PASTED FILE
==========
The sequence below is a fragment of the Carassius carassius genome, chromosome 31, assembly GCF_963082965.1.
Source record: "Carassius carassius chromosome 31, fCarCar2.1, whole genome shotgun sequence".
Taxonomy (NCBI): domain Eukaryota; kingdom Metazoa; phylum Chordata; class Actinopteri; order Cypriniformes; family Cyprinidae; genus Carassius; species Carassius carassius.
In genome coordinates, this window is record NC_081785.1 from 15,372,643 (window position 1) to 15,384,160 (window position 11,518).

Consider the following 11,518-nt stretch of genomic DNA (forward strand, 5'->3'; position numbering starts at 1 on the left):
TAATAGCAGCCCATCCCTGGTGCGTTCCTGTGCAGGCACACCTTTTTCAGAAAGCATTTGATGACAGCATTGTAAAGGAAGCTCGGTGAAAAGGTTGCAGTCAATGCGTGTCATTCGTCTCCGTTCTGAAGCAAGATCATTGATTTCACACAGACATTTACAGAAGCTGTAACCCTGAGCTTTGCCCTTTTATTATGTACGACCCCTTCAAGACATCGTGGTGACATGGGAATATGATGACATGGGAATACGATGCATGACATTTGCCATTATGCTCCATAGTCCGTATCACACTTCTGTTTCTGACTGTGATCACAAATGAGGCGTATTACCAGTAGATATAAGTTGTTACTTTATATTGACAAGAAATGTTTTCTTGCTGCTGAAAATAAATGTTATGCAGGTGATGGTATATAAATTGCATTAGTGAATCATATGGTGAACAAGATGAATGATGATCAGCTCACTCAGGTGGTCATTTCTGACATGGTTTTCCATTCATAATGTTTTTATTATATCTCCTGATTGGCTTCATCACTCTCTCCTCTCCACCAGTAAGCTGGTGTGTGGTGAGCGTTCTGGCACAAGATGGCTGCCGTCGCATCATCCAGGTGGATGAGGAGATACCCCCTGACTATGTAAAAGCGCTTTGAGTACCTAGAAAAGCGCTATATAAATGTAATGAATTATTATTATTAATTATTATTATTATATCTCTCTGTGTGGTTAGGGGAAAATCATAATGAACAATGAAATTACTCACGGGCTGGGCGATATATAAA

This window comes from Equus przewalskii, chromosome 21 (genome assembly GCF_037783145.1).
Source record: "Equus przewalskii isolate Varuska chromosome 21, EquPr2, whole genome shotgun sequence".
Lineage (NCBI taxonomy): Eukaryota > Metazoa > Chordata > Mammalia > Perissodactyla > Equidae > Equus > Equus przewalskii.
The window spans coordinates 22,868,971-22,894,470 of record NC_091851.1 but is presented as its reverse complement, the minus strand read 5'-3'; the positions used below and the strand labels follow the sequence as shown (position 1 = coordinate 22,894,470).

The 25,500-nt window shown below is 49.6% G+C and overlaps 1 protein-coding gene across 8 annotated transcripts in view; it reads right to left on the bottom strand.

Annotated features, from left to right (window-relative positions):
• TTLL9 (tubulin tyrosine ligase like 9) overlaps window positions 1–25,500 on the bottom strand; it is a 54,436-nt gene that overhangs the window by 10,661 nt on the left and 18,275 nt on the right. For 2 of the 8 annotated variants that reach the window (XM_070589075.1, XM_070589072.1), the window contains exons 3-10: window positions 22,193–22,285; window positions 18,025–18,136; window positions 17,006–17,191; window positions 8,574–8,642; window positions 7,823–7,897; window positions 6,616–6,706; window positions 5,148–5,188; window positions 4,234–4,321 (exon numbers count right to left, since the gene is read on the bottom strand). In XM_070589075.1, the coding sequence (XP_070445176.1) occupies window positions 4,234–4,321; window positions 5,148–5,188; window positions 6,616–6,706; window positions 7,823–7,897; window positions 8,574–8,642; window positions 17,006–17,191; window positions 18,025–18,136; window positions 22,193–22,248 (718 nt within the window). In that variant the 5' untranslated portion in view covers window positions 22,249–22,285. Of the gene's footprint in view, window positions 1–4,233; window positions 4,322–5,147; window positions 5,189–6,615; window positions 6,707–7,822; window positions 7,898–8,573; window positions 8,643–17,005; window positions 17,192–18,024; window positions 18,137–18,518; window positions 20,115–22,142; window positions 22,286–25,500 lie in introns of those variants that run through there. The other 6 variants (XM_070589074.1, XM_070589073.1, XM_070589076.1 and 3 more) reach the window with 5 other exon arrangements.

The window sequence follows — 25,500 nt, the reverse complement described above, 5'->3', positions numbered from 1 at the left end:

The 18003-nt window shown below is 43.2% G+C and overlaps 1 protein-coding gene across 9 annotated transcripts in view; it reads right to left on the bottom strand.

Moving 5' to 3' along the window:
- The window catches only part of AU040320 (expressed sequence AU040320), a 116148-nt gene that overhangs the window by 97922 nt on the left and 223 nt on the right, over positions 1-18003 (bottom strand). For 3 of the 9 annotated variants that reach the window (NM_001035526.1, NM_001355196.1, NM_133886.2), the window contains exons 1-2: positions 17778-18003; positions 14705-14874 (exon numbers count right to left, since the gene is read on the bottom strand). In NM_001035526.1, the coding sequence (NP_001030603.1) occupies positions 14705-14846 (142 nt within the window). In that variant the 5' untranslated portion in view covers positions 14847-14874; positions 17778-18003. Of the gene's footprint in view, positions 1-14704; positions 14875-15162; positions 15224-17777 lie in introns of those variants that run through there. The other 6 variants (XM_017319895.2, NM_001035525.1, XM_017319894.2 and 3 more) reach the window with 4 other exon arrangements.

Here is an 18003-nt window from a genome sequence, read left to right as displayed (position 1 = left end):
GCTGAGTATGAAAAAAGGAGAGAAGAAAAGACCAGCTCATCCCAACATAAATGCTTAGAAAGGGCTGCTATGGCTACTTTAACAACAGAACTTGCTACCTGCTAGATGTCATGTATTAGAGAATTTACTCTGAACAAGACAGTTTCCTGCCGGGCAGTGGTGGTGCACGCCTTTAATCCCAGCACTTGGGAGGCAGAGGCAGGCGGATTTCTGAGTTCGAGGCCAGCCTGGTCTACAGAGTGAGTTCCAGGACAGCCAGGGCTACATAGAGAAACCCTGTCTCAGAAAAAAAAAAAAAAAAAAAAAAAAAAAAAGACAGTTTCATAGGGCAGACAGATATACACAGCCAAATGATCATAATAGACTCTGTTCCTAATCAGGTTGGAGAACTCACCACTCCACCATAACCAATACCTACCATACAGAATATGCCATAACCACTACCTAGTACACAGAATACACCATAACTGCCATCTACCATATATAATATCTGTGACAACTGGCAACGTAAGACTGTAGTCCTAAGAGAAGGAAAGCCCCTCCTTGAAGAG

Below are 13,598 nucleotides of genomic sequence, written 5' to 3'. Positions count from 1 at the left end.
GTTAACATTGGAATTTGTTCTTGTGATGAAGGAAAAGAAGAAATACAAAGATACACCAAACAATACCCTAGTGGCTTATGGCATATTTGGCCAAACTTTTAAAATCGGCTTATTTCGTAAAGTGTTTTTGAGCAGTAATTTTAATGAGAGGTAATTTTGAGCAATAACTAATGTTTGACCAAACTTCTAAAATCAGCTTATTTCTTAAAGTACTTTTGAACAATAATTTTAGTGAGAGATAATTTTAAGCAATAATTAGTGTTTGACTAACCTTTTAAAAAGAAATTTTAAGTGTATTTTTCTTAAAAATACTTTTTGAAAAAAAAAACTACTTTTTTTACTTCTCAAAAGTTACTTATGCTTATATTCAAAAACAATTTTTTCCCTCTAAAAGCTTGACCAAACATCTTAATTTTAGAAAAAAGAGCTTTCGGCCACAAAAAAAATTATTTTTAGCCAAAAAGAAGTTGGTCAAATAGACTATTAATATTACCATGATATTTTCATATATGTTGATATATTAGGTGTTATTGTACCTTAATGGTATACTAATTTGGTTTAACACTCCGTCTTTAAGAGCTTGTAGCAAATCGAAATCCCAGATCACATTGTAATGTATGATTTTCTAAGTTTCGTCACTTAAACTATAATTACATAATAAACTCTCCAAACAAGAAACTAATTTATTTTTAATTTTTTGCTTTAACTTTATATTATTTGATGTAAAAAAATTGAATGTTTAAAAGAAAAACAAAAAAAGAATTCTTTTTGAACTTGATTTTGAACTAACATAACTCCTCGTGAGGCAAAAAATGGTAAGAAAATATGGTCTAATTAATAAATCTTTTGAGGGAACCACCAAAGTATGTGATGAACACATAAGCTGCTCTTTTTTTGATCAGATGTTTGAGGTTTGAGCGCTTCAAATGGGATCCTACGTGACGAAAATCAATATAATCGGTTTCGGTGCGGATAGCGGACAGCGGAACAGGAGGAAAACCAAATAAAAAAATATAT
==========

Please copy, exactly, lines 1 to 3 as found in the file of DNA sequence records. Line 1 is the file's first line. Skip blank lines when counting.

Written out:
The sequence below is a fragment of the Carassius carassius genome, chromosome 31, assembly GCF_963082965.1.
Source record: "Carassius carassius chromosome 31, fCarCar2.1, whole genome shotgun sequence".
Taxonomy (NCBI): domain Eukaryota; kingdom Metazoa; phylum Chordata; class Actinopteri; order Cypriniformes; family Cyprinidae; genus Carassius; species Carassius carassius.